Fatescape Under Way

Well, the first session in my new Fatescape test game was last night: it didn’t go too badly, all told, although there are a few places where the mechanics need shoring up. I’ve gone with The Shackled City as the module I’m going to run for them.

Translating the dungeon crawls into FATE is tricky, since I’m caught between several conflicting objectives:

  • Presenting the players with meaningful choices between routes through the dungeon.
  • Making sure key scenes get played out.
  • Cutting out as much of the pointless rubbish as possible.

The problem I’ve found is that if I cut all the pointless stuff and focus only on the key scenes, the dungeons become entirely linear. A lot of the meaningful choices in D&D seem to spring not from ‘do I go from A to B or A to C?’ but rather from ‘do I go from A to B via route X or route Y?’

I’m not sure yet how to convert that into FATE terms. The player choice of route from scene to scene should have consequences… hmm. I think there’s something in that, somewhere. I’m thinking some sort of flowchart-based dungeon design, where you map out which paths lead to and from which scenes (since in a site-based dungeon scenes and locations cross over to a great extent) and just make notes regarding the pros and cons of each path.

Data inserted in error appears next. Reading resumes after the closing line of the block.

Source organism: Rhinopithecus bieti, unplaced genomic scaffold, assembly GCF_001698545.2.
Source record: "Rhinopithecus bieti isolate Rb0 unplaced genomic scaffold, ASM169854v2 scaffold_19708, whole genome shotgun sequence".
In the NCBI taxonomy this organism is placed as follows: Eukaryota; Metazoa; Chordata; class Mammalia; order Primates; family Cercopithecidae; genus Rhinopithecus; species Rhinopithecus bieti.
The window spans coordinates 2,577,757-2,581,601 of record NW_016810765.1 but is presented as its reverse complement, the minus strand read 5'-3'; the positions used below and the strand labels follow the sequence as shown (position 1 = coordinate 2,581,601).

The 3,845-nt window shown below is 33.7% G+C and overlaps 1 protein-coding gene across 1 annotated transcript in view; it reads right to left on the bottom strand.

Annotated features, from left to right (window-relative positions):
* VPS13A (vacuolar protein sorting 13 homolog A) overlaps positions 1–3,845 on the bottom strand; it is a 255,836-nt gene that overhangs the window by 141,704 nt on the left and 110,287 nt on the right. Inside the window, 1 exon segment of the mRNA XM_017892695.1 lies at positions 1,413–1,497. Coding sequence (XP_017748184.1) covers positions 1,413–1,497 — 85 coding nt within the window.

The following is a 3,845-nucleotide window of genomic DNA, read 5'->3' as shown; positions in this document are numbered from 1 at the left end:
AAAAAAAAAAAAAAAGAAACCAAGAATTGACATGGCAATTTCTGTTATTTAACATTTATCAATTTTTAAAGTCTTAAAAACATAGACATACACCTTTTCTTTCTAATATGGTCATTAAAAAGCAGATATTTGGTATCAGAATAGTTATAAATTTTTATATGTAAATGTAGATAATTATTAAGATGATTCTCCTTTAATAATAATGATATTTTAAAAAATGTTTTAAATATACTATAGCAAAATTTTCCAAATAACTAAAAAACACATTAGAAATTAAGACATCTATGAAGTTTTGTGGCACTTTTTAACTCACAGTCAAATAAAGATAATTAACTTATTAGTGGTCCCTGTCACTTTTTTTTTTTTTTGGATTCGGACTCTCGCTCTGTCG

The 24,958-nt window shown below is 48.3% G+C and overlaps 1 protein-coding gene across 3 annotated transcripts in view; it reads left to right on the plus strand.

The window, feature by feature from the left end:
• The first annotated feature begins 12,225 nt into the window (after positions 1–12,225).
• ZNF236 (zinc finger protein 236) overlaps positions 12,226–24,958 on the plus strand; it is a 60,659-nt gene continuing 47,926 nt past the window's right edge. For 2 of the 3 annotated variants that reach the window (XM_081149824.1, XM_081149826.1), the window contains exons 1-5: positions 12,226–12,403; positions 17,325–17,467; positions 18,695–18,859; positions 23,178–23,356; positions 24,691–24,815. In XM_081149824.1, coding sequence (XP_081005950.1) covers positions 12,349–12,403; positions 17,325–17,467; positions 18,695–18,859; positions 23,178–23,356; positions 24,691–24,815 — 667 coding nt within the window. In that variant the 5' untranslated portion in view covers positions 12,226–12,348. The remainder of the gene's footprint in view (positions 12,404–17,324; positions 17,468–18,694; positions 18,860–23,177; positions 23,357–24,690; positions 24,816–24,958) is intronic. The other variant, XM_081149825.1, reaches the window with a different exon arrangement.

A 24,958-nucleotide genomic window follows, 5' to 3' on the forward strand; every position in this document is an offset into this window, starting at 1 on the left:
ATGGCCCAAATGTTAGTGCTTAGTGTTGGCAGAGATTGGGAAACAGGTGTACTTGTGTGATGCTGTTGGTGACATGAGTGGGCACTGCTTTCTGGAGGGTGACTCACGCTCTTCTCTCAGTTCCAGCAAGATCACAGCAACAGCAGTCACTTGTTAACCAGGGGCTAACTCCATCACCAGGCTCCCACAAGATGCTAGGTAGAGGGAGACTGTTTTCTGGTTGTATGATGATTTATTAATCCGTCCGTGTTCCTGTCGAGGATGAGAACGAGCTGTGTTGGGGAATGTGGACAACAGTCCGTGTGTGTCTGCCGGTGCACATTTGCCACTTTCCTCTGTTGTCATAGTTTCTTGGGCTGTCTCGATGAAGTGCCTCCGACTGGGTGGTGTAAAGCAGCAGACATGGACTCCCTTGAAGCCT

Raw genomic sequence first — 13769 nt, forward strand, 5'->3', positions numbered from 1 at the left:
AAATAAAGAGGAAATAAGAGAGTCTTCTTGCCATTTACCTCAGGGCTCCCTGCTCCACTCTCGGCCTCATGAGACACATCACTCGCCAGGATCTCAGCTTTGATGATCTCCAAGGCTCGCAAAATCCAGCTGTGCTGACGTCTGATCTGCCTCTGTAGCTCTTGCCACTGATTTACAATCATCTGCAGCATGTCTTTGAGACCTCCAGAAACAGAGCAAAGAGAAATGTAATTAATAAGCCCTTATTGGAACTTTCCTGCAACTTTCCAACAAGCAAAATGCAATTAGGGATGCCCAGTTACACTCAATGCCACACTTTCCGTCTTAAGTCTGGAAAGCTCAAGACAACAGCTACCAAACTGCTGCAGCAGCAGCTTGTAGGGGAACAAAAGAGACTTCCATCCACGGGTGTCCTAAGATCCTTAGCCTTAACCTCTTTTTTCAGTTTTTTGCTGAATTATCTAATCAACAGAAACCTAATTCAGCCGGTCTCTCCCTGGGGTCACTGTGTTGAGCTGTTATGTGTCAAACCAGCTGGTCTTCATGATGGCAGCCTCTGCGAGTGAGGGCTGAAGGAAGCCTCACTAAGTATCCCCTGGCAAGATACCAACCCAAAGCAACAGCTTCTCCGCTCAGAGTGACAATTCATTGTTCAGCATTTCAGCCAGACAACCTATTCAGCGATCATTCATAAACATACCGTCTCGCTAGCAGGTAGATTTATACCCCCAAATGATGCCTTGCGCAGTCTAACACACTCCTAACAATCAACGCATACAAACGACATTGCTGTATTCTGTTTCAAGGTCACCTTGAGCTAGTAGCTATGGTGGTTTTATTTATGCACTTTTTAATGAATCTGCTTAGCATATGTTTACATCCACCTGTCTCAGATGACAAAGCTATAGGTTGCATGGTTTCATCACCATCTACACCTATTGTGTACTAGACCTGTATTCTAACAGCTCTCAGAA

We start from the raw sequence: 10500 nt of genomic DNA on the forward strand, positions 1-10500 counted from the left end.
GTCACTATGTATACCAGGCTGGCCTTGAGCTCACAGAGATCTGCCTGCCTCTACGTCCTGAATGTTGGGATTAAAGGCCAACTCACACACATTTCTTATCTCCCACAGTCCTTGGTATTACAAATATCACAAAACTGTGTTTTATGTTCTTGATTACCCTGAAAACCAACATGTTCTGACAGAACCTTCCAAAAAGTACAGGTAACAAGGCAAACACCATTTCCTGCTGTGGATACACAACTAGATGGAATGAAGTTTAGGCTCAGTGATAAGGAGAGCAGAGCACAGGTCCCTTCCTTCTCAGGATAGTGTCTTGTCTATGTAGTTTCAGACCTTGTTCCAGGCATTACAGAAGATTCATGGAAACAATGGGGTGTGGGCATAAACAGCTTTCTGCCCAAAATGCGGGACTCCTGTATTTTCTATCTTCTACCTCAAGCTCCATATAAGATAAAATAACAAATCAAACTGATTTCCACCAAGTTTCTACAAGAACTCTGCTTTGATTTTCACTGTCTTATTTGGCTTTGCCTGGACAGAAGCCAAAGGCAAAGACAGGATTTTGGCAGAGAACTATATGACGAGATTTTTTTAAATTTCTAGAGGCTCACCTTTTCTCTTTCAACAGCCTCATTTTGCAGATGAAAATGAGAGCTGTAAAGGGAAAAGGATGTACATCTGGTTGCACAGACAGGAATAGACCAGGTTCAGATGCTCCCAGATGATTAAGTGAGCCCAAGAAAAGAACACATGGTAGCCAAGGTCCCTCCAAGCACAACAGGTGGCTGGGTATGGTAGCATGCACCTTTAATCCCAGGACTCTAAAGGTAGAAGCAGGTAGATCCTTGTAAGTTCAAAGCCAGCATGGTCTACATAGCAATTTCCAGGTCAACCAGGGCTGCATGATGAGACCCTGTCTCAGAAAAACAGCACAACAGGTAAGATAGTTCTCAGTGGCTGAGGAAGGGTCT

Yes, I’ll try that for the dungeons in Chapters 2 and 3. The second part of Chapter 1 offers enough interesting choices on its own that I don’t think it needs embellishment, but the following dungeons could do with some brevity.

Categories: Gaming, Theory | Tags: , | 1 Comment

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One thought on “Fatescape Under Way

  1. Seneschal

    The way it ran felt like it was off a flow chart already (I see this as a good thing given the design goals) – we had a choice of routes, picked one, explored stuff down it. If you hadn’t told us about the giant map after, I’d have thought it was a flowchart as published. It feels like there are already consequences in terms of delay due to going the wrong way (from what you’ve said about the original map, I guess speed through it isn’t meant to be a factor, but it feels like it is) – the question isn’t whether one goes ABC or BCA, but rather whether one goes AF or misses clues and wastes vital time going ABCDEF. That’s my perception of what’s going on with the dungeon exploration, anyway.

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